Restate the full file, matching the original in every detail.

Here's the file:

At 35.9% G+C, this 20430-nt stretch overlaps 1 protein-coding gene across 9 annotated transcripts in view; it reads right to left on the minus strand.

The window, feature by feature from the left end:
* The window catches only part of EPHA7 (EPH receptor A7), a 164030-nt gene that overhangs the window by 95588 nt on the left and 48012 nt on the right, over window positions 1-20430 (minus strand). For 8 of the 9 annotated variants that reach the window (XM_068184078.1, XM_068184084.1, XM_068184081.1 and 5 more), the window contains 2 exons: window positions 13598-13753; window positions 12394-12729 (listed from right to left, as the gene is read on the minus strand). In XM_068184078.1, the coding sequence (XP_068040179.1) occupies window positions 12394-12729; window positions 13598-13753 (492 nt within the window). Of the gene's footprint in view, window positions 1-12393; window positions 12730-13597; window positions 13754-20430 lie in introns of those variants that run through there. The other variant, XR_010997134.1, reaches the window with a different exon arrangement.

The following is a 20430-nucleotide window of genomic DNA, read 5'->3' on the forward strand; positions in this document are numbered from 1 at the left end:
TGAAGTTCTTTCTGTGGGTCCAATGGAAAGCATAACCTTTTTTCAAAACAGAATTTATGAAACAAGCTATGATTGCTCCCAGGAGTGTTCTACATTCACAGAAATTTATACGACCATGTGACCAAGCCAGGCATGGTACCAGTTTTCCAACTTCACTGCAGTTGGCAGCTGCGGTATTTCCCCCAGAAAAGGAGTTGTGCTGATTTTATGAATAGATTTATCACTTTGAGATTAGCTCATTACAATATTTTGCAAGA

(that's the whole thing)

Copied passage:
At 35.9% G+C, this 20430-nt stretch overlaps 1 protein-coding gene across 9 annotated transcripts in view; it reads right to left on the minus strand.

The window, feature by feature from the left end:
* The window catches only part of EPHA7 (EPH receptor A7), a 164030-nt gene that overhangs the window by 95588 nt on the left and 48012 nt on the right, over window positions 1-20430 (minus strand). For 8 of the 9 annotated variants that reach the window (XM_068184078.1, XM_068184084.1, XM_068184081.1 and 5 more), the window contains 2 exons: window positions 13598-13753; window positions 12394-12729 (listed from right to left, as the gene is read on the minus strand). In XM_068184078.1, the coding sequence (XP_068040179.1) occupies window positions 12394-12729; window positions 13598-13753 (492 nt within the window). Of the gene's footprint in view, window positions 1-12393; window positions 12730-13597; window positions 13754-20430 lie in introns of those variants that run through there. The other variant, XR_010997134.1, reaches the window with a different exon arrangement.

The following is a 20430-nucleotide window of genomic DNA, read 5'->3' on the forward strand; positions in this document are numbered from 1 at the left end:
TGAAGTTCTTTCTGTGGGTCCAATGGAAAGCATAACCTTTTTTCAAAACAGAATTTATGAAACAAGCTATGATTGCTCCCAGGAGTGTTCTACATTCACAGAAATTTATACGACCATGTGACCAAGCCAGGCATGGTACCAGTTTTCCAACTTCACTGCAGTTGGCAGCTGCGGTATTTCCCCCAGAAAAGGAGTTGTGCTGATTTTATGAATAGATTTATCACTTTGAGATTAGCTCATTACAATATTTTGCAAGA